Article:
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Iraq Cultural Property Law, 2002
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Under the terms of Iraq Law Number 55 and preceding legislation [Antiquities Law No. 59, enacted in 1936, as amended by amendments 120 (1974) and Amendment 164 (1975)]:

all Antiquities...
(defined as "movable and immovable
                              property which has been built, made,
                              carved, produced, written or painted by
                              man, those age of which is not less than
                              200 years, as well as human and animal
                              skeletons and plant remains")

...and all Heritage Material...
(defined as "movable and immovable
                              property, less than 200 years of age,
                              possessing a historical, national,
                              religious and artistic value")

...located in the territory of Iraq, unless registered as private property with the State Board of Antiquities, shall be considered the property of the State.

Discovering, taking, purchasing or receiving as a gift any antiquity or heritage material that originated in Iraq, without promptly notifying and registering the object with the State Board of Antiquities and Heritage, is a violation of Law Number 55.

Under this law, no one is allowed by excavate, dig for, discover or take any antiquity or heritage material without a written permit from the Iraq State Board of Antiquities and Heritage.

Likewise, no one is allowed to remove or transport any antiquity or heritage material from the territory of Iraq without a permit from the same body.

The penalties for violating Law Number 55 may include incarceration of up to 10 years in prison and a fine of 100,000 Iraqi Dinars. Illegal excavation (looting) may result in imprisonment for a period of up to 15 years and a fine of two times the value of the damages sustained. And trafficking in antiquities is punishable with a term of imprisonment for a period not to exceed 10 years and a fine of up to 1,000,000 Iraqi Dinars.

U.S. service personnel or contactors are subject to Law Number 55 while on Iraqi soil. This law may also be invoked by a federal prosecutor in the United States in support of a charge under the National Stolen Property Act* in the event that antiquities or heritage material or Iraqi origin are transported to the U.S.** Conviction under the National Stolen Property Act may subject those who possess or transport or transfer ownership or interest in the artifact in the United States to various penalities including fine and imprisonment, and may subject the artifact in question to criminal or civil forfeiture.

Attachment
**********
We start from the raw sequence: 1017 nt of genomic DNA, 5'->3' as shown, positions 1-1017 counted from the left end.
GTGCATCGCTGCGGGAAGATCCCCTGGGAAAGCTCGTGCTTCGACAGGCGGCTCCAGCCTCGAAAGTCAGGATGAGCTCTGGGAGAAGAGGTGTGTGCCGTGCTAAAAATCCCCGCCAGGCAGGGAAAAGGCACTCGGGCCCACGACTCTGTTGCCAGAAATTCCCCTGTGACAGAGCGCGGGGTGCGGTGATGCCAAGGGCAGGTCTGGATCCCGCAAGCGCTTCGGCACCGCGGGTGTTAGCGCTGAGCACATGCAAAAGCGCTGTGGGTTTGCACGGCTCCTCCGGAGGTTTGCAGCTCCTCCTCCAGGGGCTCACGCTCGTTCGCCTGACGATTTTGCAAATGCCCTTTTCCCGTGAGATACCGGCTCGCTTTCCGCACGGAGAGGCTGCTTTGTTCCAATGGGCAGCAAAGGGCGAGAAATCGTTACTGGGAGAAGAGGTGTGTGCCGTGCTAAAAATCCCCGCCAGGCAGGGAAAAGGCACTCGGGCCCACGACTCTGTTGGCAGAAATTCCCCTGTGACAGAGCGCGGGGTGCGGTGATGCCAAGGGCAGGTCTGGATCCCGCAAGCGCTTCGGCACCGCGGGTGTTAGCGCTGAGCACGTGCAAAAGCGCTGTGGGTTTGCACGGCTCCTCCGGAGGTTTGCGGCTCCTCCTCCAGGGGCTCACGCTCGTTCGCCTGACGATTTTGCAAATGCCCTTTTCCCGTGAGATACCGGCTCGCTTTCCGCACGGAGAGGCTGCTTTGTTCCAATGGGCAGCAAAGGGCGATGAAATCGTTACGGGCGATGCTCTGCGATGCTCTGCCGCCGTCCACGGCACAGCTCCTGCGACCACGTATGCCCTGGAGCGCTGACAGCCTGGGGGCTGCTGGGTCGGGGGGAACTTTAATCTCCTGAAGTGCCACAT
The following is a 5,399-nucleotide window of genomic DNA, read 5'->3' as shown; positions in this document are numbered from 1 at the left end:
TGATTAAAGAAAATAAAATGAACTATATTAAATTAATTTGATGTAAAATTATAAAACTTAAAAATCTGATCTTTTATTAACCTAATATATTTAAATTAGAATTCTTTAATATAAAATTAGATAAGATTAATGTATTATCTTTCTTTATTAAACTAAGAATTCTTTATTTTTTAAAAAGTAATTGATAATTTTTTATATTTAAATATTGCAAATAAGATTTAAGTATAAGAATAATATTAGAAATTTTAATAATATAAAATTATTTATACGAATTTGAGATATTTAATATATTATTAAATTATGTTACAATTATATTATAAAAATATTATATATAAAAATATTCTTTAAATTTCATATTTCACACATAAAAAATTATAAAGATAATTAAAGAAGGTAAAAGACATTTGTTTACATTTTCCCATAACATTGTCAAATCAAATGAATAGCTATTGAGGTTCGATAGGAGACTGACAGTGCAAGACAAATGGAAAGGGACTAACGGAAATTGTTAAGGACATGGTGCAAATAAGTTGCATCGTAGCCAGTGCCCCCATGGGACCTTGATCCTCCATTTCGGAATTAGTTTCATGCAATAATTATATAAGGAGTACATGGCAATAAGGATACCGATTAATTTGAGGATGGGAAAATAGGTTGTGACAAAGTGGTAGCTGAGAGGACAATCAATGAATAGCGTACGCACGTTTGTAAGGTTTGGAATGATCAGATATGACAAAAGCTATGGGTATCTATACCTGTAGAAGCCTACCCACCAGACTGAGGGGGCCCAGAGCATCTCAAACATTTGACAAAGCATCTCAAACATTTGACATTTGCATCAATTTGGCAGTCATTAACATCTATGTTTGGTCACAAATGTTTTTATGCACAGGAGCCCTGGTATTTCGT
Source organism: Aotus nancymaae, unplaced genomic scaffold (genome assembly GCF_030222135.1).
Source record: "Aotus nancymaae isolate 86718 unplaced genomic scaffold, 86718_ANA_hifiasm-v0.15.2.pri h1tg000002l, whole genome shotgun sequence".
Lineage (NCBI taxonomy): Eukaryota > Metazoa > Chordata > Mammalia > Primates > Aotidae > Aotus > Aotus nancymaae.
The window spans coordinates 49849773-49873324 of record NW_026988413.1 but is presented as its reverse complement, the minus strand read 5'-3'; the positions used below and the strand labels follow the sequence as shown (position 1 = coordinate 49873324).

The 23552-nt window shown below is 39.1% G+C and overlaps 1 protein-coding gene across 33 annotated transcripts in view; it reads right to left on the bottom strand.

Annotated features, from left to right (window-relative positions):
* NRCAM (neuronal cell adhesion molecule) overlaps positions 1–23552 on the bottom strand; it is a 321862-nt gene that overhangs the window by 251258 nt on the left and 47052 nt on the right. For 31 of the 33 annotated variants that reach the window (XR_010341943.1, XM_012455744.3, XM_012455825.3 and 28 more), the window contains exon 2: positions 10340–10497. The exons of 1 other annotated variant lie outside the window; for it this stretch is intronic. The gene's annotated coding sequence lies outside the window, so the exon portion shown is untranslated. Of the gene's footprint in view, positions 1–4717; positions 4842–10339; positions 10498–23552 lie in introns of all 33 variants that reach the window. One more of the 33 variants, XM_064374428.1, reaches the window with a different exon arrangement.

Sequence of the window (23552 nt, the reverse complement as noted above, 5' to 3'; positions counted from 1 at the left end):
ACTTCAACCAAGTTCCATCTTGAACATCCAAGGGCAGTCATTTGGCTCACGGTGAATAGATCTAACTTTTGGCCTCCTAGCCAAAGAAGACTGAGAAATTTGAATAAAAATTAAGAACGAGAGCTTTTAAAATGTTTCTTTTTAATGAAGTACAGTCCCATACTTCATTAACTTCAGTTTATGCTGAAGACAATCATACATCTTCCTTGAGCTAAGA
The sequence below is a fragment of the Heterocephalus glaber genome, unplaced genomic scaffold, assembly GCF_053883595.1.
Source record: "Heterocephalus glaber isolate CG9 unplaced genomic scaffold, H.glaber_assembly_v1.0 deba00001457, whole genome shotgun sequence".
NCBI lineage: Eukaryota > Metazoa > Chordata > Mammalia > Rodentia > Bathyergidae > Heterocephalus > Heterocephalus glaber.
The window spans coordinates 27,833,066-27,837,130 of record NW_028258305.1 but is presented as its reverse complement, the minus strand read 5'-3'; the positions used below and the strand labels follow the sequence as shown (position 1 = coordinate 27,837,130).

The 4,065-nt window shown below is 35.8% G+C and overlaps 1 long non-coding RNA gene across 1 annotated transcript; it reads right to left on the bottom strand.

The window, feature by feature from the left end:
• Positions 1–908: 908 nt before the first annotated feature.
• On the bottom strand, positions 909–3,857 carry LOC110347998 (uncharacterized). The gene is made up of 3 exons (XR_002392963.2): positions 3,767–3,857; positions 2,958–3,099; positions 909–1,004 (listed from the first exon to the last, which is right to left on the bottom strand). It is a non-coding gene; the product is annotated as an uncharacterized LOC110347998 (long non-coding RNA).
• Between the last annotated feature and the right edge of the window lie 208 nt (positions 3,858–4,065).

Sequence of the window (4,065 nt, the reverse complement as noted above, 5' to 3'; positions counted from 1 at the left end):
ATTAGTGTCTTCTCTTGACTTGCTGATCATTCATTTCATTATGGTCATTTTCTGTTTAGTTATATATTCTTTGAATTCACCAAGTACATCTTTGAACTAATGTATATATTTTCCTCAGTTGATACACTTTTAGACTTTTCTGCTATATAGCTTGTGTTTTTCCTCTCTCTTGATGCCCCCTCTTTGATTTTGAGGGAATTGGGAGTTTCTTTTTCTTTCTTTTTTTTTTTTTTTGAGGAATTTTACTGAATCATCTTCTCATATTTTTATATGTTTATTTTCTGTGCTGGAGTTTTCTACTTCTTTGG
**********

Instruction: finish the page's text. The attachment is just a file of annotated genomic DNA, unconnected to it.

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* The National Stolen Property Act Title 18 U.S.C. §2315, makes it a crime to "receive , possess, . . . sell, or dispose of any goods, wares, or merchandise . . . of the value of $ 5,000 or more, . . . which have crossed a State or United States boundary after being stolen, unlawfully converted, or taken, knowing the same to have been stolen, unlawfully converted, or taken . . ."

** Under two federal court precedents — United States of America versus McClain 545 F.2d 988 (5 th Cir. 1977); 593 F.2d (5th Cir. 1979) and United State of America versus Frederick Schultz 333 F.2d 393 (2nd Circuit 2003), affirmed by the Second Circuit Court of Appeals — a federal prosecutor in the United States may invoke, and a federal court judge in the United States may apply a foreign government's antiquties law, such as Iraq's Law Number 55 for the purposes of establishing the rightful ownership of a smuggled smuggled artifact and seize the artifact under an order of forfeiture for eventual return to the source country.

 



 

    Click here to read the text of
    the 1936 Iraq Antiquities Law,
    as amended.